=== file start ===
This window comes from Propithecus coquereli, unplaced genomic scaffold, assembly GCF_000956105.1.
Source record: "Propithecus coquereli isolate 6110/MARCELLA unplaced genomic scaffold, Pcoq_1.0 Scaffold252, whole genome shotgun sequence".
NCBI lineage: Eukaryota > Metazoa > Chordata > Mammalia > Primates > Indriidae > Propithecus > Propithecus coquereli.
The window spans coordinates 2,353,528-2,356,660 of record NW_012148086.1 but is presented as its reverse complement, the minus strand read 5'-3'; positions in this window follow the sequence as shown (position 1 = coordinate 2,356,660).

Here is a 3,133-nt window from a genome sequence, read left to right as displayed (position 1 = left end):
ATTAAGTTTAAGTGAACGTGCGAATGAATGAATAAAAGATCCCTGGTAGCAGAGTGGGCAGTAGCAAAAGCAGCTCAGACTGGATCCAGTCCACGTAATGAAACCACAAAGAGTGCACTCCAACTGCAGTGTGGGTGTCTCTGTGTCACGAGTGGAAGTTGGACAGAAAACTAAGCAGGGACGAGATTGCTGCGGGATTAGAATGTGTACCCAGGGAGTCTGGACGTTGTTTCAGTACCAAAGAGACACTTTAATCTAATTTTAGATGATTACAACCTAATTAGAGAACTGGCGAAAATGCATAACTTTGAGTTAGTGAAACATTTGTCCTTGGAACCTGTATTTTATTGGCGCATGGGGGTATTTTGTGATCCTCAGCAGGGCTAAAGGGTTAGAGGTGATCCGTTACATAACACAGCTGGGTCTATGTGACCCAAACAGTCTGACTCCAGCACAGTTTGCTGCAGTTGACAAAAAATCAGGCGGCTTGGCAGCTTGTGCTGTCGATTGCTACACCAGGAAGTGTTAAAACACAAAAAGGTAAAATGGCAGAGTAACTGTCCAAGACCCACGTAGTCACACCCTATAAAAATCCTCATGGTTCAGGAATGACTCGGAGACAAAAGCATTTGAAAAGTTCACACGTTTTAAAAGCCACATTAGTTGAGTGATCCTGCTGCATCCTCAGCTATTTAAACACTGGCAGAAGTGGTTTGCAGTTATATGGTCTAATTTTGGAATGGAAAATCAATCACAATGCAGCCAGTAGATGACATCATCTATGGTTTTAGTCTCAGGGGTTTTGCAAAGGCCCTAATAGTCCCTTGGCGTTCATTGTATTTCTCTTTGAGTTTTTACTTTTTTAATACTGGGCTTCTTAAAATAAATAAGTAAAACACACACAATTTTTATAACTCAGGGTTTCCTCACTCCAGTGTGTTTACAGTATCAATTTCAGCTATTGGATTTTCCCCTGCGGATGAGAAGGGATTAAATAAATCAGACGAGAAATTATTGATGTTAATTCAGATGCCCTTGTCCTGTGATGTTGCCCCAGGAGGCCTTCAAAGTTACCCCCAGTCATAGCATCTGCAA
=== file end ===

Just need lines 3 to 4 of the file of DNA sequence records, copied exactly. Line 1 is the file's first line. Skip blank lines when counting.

NCBI lineage: Eukaryota > Metazoa > Chordata > Mammalia > Primates > Indriidae > Propithecus > Propithecus coquereli.
The window spans coordinates 2,353,528-2,356,660 of record NW_012148086.1 but is presented as its reverse complement, the minus strand read 5'-3'; positions in this window follow the sequence as shown (position 1 = coordinate 2,356,660).